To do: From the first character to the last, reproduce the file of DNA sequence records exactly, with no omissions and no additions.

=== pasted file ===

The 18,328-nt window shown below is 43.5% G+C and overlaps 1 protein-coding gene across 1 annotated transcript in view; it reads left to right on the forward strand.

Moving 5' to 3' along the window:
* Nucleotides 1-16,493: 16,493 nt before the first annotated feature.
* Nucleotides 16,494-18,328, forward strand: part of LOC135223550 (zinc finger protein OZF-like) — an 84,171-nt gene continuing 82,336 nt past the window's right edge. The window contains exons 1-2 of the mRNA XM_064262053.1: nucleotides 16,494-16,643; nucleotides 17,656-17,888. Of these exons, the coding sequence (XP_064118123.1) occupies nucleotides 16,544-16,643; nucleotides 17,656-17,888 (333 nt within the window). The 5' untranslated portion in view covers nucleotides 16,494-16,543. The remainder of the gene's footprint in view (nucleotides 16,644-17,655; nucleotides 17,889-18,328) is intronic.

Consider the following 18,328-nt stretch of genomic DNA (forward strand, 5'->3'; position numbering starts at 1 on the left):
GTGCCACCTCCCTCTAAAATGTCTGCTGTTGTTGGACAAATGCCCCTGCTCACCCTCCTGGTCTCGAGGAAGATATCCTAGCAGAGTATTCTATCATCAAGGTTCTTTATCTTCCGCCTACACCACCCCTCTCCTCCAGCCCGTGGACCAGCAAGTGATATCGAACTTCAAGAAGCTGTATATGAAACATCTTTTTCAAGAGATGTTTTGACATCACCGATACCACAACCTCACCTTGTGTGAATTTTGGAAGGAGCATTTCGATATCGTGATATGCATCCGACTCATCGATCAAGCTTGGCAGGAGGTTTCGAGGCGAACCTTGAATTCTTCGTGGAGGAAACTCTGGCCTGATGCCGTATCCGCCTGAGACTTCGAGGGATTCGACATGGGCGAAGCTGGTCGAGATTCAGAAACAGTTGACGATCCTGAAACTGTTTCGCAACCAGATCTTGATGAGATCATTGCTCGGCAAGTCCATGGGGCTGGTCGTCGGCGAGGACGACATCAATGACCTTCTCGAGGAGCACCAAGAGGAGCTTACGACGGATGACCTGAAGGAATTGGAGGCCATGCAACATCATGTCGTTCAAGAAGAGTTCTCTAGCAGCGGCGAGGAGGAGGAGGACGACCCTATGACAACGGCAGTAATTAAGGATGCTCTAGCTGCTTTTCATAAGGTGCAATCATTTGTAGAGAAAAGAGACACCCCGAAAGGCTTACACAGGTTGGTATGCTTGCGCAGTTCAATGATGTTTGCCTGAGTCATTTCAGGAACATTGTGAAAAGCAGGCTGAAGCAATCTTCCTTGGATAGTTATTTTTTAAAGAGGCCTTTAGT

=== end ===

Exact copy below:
The 18,328-nt window shown below is 43.5% G+C and overlaps 1 protein-coding gene across 1 annotated transcript in view; it reads left to right on the forward strand.

Moving 5' to 3' along the window:
* Nucleotides 1-16,493: 16,493 nt before the first annotated feature.
* Nucleotides 16,494-18,328, forward strand: part of LOC135223550 (zinc finger protein OZF-like) — an 84,171-nt gene continuing 82,336 nt past the window's right edge. The window contains exons 1-2 of the mRNA XM_064262053.1: nucleotides 16,494-16,643; nucleotides 17,656-17,888. Of these exons, the coding sequence (XP_064118123.1) occupies nucleotides 16,544-16,643; nucleotides 17,656-17,888 (333 nt within the window). The 5' untranslated portion in view covers nucleotides 16,494-16,543. The remainder of the gene's footprint in view (nucleotides 16,644-17,655; nucleotides 17,889-18,328) is intronic.

Consider the following 18,328-nt stretch of genomic DNA (forward strand, 5'->3'; position numbering starts at 1 on the left):
GTGCCACCTCCCTCTAAAATGTCTGCTGTTGTTGGACAAATGCCCCTGCTCACCCTCCTGGTCTCGAGGAAGATATCCTAGCAGAGTATTCTATCATCAAGGTTCTTTATCTTCCGCCTACACCACCCCTCTCCTCCAGCCCGTGGACCAGCAAGTGATATCGAACTTCAAGAAGCTGTATATGAAACATCTTTTTCAAGAGATGTTTTGACATCACCGATACCACAACCTCACCTTGTGTGAATTTTGGAAGGAGCATTTCGATATCGTGATATGCATCCGACTCATCGATCAAGCTTGGCAGGAGGTTTCGAGGCGAACCTTGAATTCTTCGTGGAGGAAACTCTGGCCTGATGCCGTATCCGCCTGAGACTTCGAGGGATTCGACATGGGCGAAGCTGGTCGAGATTCAGAAACAGTTGACGATCCTGAAACTGTTTCGCAACCAGATCTTGATGAGATCATTGCTCGGCAAGTCCATGGGGCTGGTCGTCGGCGAGGACGACATCAATGACCTTCTCGAGGAGCACCAAGAGGAGCTTACGACGGATGACCTGAAGGAATTGGAGGCCATGCAACATCATGTCGTTCAAGAAGAGTTCTCTAGCAGCGGCGAGGAGGAGGAGGACGACCCTATGACAACGGCAGTAATTAAGGATGCTCTAGCTGCTTTTCATAAGGTGCAATCATTTGTAGAGAAAAGAGACACCCCGAAAGGCTTACACAGGTTGGTATGCTTGCGCAGTTCAATGATGTTTGCCTGAGTCATTTCAGGAACATTGTGAAAAGCAGGCTGAAGCAATCTTCCTTGGATAGTTATTTTTTAAAGAGGCCTTTAGT